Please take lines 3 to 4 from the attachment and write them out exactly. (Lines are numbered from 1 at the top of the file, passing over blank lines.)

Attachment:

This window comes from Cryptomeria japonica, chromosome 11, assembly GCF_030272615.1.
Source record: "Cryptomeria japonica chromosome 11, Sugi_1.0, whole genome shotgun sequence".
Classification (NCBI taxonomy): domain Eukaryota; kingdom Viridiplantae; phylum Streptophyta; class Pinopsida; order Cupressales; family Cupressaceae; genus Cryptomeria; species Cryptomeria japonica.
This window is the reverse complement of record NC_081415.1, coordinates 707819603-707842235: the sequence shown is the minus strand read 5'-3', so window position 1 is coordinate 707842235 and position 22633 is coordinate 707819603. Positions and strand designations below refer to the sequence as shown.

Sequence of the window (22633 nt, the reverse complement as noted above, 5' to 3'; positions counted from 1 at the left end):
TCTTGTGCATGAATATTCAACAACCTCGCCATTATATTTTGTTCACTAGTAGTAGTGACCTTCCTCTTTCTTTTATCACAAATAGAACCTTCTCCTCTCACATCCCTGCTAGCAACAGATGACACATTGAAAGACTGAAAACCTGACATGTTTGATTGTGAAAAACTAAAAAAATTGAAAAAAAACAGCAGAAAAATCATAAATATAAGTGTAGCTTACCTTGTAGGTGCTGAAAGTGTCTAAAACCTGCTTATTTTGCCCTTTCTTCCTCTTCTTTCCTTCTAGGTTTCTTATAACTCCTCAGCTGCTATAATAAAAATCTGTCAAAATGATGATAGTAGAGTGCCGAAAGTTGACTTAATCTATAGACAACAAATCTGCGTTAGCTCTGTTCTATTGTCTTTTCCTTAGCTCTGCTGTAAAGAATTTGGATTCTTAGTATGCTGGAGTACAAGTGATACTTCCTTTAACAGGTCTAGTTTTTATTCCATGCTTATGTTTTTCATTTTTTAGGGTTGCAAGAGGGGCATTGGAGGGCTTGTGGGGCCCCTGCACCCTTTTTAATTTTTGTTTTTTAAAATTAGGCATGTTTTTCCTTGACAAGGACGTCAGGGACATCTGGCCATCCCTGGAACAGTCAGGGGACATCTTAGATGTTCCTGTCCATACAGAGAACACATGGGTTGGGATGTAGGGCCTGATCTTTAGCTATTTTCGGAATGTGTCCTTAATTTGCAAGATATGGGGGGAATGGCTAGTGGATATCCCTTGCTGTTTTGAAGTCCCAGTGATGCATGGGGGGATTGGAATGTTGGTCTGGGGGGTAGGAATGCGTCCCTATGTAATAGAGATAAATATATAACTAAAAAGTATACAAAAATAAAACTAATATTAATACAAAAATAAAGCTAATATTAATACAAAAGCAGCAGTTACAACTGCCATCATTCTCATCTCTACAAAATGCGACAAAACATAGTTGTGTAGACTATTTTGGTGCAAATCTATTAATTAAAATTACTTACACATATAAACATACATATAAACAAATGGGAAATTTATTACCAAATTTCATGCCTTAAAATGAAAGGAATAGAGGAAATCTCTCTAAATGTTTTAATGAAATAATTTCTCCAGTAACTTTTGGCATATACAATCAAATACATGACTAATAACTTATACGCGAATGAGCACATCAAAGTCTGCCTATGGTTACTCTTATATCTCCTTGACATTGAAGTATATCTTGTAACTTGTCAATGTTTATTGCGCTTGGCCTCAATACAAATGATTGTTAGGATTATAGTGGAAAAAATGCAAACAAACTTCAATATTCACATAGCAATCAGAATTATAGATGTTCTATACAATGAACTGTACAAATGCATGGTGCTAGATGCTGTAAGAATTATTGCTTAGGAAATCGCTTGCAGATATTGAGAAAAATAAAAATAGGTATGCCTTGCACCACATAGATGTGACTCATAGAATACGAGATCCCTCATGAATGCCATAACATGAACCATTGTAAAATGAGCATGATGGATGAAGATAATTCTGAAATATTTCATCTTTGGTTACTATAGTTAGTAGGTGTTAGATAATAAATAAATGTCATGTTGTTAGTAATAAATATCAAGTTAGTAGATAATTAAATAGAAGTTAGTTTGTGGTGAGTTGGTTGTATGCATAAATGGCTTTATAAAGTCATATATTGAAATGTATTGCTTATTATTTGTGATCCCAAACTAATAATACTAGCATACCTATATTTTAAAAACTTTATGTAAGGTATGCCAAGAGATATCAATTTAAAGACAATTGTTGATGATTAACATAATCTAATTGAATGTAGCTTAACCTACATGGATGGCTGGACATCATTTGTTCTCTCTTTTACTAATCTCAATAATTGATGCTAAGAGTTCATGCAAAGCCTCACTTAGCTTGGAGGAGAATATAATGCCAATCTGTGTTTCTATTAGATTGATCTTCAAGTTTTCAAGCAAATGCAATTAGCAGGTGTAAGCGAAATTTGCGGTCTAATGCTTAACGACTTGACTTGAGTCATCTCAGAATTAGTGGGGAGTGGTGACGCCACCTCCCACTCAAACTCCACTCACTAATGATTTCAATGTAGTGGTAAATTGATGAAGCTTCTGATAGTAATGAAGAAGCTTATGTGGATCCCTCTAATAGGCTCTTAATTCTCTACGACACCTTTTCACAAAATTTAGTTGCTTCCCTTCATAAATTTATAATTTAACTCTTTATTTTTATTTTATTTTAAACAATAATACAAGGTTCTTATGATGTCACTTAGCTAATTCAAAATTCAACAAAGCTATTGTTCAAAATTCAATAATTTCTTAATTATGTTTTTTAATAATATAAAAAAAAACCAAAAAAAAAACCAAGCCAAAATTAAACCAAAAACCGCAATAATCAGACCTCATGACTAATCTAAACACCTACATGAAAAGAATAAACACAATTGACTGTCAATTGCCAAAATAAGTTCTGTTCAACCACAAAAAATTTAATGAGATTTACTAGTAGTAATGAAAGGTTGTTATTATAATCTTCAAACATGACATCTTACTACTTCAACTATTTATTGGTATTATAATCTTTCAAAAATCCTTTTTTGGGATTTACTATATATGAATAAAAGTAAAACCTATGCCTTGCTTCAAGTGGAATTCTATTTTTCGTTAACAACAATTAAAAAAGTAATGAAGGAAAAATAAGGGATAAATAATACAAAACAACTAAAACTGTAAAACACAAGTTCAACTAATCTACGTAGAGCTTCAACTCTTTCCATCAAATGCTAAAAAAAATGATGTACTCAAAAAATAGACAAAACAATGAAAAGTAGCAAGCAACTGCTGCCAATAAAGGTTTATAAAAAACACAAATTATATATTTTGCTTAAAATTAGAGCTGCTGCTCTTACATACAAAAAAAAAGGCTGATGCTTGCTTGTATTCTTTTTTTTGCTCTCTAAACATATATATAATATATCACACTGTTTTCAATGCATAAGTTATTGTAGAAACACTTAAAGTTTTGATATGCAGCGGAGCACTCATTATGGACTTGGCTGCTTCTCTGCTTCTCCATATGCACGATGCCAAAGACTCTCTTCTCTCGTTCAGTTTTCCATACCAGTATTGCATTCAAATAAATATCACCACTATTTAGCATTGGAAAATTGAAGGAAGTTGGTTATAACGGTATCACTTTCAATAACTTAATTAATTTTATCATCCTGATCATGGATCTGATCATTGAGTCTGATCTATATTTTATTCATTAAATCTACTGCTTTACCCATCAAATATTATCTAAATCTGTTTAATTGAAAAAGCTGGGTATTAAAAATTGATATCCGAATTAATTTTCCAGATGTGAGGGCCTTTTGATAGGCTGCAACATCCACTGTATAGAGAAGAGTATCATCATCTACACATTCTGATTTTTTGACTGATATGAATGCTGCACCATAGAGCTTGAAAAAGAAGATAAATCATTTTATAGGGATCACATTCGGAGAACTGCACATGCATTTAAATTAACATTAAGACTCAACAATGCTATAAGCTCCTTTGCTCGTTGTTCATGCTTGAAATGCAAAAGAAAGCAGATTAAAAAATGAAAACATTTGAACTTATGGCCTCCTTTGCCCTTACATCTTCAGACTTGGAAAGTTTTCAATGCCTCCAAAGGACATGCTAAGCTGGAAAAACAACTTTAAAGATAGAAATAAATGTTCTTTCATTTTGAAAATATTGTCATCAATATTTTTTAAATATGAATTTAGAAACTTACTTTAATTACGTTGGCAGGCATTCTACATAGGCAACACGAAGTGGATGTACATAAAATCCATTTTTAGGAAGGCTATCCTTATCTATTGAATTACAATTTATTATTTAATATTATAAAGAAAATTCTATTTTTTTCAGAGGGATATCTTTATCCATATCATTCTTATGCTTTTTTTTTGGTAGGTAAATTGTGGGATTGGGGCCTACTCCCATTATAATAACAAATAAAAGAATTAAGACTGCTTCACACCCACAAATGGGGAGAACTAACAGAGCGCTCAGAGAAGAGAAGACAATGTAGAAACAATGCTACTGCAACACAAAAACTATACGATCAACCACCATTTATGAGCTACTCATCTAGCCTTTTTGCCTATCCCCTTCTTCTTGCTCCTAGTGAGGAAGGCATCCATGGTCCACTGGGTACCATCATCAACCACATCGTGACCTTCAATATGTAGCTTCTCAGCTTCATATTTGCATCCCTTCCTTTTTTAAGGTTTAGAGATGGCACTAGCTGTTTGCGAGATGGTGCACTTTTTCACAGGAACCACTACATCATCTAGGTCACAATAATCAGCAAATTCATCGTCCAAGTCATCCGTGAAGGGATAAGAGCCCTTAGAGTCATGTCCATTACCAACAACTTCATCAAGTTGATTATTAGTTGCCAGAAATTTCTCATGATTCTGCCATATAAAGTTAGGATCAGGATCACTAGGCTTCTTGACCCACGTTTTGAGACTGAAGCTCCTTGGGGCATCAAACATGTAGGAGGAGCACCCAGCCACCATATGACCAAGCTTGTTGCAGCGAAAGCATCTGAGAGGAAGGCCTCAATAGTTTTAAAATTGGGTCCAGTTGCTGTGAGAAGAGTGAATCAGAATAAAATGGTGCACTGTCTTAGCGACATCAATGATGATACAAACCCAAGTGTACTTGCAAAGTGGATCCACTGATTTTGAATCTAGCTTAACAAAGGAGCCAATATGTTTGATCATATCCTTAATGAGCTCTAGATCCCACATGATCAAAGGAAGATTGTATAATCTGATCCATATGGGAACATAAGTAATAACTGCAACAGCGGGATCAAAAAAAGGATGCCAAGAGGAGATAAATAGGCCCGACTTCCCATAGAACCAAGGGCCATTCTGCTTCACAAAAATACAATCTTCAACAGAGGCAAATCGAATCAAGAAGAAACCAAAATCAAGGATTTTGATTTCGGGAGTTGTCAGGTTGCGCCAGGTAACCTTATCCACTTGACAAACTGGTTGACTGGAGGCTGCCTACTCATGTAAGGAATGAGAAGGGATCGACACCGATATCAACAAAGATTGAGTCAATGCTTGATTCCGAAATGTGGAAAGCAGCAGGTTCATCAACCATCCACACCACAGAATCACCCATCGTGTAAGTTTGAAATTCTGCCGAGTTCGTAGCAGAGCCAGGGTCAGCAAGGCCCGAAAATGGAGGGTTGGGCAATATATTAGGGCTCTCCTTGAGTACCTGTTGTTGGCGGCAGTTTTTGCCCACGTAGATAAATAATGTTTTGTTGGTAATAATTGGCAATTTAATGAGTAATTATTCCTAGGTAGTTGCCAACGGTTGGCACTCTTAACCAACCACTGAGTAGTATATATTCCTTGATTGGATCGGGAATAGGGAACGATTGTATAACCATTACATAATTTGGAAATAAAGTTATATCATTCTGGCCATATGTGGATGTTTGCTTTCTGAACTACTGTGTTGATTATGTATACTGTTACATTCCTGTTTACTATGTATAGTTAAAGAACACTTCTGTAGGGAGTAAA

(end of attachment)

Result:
Classification (NCBI taxonomy): domain Eukaryota; kingdom Viridiplantae; phylum Streptophyta; class Pinopsida; order Cupressales; family Cupressaceae; genus Cryptomeria; species Cryptomeria japonica.
This window is the reverse complement of record NC_081415.1, coordinates 707819603-707842235: the sequence shown is the minus strand read 5'-3', so window position 1 is coordinate 707842235 and position 22633 is coordinate 707819603. Positions and strand designations below refer to the sequence as shown.